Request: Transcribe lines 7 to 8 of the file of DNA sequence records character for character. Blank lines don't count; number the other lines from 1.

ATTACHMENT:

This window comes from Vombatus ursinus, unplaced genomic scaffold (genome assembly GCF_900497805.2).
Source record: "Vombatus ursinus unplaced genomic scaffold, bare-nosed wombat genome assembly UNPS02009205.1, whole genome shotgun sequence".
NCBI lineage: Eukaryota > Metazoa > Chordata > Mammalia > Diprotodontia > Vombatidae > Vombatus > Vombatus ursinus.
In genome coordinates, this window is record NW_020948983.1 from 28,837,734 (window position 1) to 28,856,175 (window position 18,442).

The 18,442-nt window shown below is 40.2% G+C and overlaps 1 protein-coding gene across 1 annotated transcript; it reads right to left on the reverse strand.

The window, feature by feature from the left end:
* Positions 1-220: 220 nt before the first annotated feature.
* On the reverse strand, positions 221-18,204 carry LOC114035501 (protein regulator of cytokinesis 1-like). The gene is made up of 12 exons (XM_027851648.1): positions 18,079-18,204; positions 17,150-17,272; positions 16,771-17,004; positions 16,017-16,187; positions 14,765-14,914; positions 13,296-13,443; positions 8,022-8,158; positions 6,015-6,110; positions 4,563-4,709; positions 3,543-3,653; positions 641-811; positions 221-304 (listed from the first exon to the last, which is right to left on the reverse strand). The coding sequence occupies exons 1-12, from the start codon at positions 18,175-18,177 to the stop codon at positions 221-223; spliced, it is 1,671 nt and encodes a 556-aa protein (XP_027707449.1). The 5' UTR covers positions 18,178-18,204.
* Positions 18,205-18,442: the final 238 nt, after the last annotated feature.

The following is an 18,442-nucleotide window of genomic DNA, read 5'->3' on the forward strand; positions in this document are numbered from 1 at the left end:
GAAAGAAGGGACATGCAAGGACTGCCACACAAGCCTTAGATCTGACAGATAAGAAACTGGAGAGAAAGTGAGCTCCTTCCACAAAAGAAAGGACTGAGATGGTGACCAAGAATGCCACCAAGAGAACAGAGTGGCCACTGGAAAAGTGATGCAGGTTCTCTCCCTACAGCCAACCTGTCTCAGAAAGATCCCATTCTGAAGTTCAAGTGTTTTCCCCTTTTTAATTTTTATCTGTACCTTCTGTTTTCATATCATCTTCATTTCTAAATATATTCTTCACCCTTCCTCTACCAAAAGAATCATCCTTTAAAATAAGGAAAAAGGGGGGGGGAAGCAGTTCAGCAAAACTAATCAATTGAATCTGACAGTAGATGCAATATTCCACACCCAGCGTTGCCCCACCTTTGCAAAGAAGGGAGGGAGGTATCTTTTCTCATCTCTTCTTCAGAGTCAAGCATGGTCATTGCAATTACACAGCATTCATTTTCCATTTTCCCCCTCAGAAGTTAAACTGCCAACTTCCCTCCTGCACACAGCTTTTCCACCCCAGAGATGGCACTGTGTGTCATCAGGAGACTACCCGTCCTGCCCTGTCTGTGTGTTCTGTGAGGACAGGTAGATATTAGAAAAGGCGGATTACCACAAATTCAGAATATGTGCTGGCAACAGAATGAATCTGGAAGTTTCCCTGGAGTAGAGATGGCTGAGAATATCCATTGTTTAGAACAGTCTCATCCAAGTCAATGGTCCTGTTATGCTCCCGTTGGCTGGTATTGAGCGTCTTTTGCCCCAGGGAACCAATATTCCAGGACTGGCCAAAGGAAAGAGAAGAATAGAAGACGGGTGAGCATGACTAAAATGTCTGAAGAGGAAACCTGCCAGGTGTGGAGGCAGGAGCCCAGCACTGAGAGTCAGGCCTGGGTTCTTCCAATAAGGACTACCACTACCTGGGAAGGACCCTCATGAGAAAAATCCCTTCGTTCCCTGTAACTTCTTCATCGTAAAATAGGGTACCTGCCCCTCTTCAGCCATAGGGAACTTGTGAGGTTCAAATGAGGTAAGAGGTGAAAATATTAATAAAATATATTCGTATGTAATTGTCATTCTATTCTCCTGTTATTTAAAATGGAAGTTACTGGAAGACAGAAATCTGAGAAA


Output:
* Positions 1-220: 220 nt before the first annotated feature.
* On the reverse strand, positions 221-18,204 carry LOC114035501 (protein regulator of cytokinesis 1-like). The gene is made up of 12 exons (XM_027851648.1): positions 18,079-18,204; positions 17,150-17,272; positions 16,771-17,004; positions 16,017-16,187; positions 14,765-14,914; positions 13,296-13,443; positions 8,022-8,158; positions 6,015-6,110; positions 4,563-4,709; positions 3,543-3,653; positions 641-811; positions 221-304 (listed from the first exon to the last, which is right to left on the reverse strand). The coding sequence occupies exons 1-12, from the start codon at positions 18,175-18,177 to the stop codon at positions 221-223; spliced, it is 1,671 nt and encodes a 556-aa protein (XP_027707449.1). The 5' UTR covers positions 18,178-18,204.